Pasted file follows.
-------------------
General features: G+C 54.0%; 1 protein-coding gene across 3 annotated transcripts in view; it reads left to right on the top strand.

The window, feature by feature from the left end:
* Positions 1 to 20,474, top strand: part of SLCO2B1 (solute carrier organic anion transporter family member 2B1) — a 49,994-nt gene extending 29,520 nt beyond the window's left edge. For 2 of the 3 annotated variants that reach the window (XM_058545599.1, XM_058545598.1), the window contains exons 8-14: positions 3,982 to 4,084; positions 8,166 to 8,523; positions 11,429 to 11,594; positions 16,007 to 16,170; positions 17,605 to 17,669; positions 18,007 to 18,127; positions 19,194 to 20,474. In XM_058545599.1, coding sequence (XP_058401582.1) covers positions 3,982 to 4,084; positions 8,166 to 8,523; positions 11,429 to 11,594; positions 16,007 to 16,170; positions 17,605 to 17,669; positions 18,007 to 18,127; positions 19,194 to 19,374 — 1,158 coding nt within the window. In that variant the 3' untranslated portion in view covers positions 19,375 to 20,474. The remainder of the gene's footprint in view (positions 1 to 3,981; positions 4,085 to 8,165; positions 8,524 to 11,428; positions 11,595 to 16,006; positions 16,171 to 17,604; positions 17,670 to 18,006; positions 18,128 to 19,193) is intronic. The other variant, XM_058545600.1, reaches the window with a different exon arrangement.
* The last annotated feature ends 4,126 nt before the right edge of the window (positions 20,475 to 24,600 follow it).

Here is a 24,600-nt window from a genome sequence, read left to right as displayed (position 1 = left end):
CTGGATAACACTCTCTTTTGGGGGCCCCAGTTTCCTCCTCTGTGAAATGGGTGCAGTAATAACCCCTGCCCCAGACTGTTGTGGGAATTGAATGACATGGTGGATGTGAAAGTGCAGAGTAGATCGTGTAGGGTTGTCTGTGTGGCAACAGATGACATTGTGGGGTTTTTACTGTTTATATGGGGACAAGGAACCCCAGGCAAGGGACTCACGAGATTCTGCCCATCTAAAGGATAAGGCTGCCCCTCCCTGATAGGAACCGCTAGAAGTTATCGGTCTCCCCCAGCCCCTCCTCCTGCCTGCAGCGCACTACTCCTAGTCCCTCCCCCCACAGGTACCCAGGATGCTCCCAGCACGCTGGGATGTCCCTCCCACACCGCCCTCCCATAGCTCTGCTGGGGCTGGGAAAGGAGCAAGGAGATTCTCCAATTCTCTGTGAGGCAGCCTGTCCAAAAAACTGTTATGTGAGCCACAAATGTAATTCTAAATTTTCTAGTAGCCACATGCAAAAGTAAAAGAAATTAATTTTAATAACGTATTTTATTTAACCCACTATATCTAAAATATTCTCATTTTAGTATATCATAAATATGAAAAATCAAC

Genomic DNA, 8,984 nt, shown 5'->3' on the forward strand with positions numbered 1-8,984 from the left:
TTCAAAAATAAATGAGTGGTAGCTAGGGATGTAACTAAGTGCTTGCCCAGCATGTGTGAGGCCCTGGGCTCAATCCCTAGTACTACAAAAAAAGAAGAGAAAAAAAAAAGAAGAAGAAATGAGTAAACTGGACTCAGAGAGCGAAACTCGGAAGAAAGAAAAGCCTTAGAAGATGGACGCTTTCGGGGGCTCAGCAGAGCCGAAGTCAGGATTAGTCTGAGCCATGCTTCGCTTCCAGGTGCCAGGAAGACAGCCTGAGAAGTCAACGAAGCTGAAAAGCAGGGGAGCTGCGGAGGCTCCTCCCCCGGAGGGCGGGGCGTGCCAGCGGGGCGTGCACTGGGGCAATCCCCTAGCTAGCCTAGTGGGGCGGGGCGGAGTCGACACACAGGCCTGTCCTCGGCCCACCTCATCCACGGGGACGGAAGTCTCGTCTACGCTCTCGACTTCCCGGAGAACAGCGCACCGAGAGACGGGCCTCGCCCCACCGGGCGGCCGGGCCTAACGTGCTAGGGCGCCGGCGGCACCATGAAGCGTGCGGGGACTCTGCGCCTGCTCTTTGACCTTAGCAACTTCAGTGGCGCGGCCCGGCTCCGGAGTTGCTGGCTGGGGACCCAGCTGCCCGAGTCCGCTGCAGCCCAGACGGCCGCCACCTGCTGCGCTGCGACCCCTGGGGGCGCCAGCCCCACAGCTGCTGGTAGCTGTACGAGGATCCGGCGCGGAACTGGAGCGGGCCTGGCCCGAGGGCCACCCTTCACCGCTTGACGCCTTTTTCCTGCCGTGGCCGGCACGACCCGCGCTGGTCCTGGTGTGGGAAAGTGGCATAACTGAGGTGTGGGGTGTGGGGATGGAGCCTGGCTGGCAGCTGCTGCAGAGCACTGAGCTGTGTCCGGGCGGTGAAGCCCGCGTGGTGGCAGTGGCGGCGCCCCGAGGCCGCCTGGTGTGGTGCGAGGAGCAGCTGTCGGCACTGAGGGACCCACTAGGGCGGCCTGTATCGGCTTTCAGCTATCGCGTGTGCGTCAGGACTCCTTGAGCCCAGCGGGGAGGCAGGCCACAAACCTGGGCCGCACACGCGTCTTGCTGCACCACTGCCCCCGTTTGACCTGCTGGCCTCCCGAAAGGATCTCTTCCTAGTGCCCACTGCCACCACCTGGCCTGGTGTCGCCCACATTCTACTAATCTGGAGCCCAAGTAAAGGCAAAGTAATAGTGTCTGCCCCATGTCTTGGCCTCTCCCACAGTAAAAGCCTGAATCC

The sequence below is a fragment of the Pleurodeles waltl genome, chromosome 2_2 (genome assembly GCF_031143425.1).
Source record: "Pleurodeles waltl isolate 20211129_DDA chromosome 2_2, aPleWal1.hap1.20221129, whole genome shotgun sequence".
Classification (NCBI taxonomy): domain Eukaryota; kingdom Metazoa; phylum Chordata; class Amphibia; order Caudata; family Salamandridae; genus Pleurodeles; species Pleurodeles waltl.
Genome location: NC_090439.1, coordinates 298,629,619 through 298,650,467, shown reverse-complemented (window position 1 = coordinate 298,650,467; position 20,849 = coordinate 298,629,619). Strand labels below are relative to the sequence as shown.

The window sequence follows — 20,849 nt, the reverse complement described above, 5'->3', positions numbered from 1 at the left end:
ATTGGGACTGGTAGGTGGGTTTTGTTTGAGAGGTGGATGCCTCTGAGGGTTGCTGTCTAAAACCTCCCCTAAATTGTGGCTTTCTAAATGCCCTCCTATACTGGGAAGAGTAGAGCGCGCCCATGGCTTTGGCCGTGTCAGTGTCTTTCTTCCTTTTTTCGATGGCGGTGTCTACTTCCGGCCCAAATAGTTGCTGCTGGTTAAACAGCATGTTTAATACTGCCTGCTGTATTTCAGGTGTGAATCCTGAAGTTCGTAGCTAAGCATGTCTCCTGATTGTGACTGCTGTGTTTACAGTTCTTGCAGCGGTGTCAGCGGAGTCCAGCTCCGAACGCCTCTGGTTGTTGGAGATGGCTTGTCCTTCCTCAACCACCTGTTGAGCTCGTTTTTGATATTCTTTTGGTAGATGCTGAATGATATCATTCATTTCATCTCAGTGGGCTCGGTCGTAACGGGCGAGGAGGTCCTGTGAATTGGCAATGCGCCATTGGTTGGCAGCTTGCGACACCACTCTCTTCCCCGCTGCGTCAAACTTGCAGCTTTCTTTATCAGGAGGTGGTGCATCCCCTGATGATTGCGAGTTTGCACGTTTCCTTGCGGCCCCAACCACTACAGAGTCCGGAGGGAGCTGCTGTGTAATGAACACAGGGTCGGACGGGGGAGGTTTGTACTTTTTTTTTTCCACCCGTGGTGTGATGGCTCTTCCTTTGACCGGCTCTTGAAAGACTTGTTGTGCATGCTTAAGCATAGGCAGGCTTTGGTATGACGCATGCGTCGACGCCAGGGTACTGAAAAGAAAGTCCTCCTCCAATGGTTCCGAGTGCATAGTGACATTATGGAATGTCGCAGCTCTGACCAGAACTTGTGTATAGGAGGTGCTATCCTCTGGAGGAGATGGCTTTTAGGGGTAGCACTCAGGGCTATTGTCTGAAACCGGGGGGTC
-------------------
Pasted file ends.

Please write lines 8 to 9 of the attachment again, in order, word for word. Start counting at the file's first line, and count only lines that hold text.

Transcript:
TTCAAAAATAAATGAGTGGTAGCTAGGGATGTAACTAAGTGCTTGCCCAGCATGTGTGAGGCCCTGGGCTCAATCCCTAGTACTACAAAAAAAGAAGAGAAAAAAAAAAGAAGAAGAAATGAGTAAACTGGACTCAGAGAGCGAAACTCGGAAGAAAGAAAAGCCTTAGAAGATGGACGCTTTCGGGGGCTCAGCAGAGCCGAAGTCAGGATTAGTCTGAGCCATGCTTCGCTTCCAGGTGCCAGGAAGACAGCCTGAGAAGTCAACGAAGCTGAAAAGCAGGGGAGCTGCGGAGGCTCCTCCCCCGGAGGGCGGGGCGTGCCAGCGGGGCGTGCACTGGGGCAATCCCCTAGCTAGCCTAGTGGGGCGGGGCGGAGTCGACACACAGGCCTGTCCTCGGCCCACCTCATCCACGGGGACGGAAGTCTCGTCTACGCTCTCGACTTCCCGGAGAACAGCGCACCGAGAGACGGGCCTCGCCCCACCGGGCGGCCGGGCCTAACGTGCTAGGGCGCCGGCGGCACCATGAAGCGTGCGGGGACTCTGCGCCTGCTCTTTGACCTTAGCAACTTCAGTGGCGCGGCCCGGCTCCGGAGTTGCTGGCTGGGGACCCAGCTGCCCGAGTCCGCTGCAGCCCAGACGGCCGCCACCTGCTGCGCTGCGACCCCTGGGGGCGCCAGCCCCACAGCTGCTGGTAGCTGTACGAGGATCCGGCGCGGAACTGGAGCGGGCCTGGCCCGAGGGCCACCCTTCACCGCTTGACGCCTTTTTCCTGCCGTGGCCGGCACGACCCGCGCTGGTCCTGGTGTGGGAAAGTGGCATAACTGAGGTGTGGGGTGTGGGGATGGAGCCTGGCTGGCAGCTGCTGCAGAGCACTGAGCTGTGTCCGGGCGGTGAAGCCCGCGTGGTGGCAGTGGCGGCGCCCCGAGGCCGCCTGGTGTGGTGCGAGGAGCAGCTGTCGGCACTGAGGGACCCACTAGGGCGGCCTGTATCGGCTTTCAGCTATCGCGTGTGCGTCAGGACTCCTTGAGCCCAGCGGGGAGGCAGGCCACAAACCTGGGCCGCACACGCGTCTTGCTGCACCACTGCCCCCGTTTGACCTGCTGGCCTCCCGAAAGGATCTCTTCCTAGTGCCCACTGCCACCACCTGGCCTGGTGTCGCCCACATTCTACTAATCTGGAGCCCAAGTAAAGGCAAAGTAATAGTGTCTGCCCCATGTCTTGGCCTCTCCCACAGTAAAAGCCTGAATCC

The sequence below is a fragment of the Pleurodeles waltl genome, chromosome 2_2 (genome assembly GCF_031143425.1).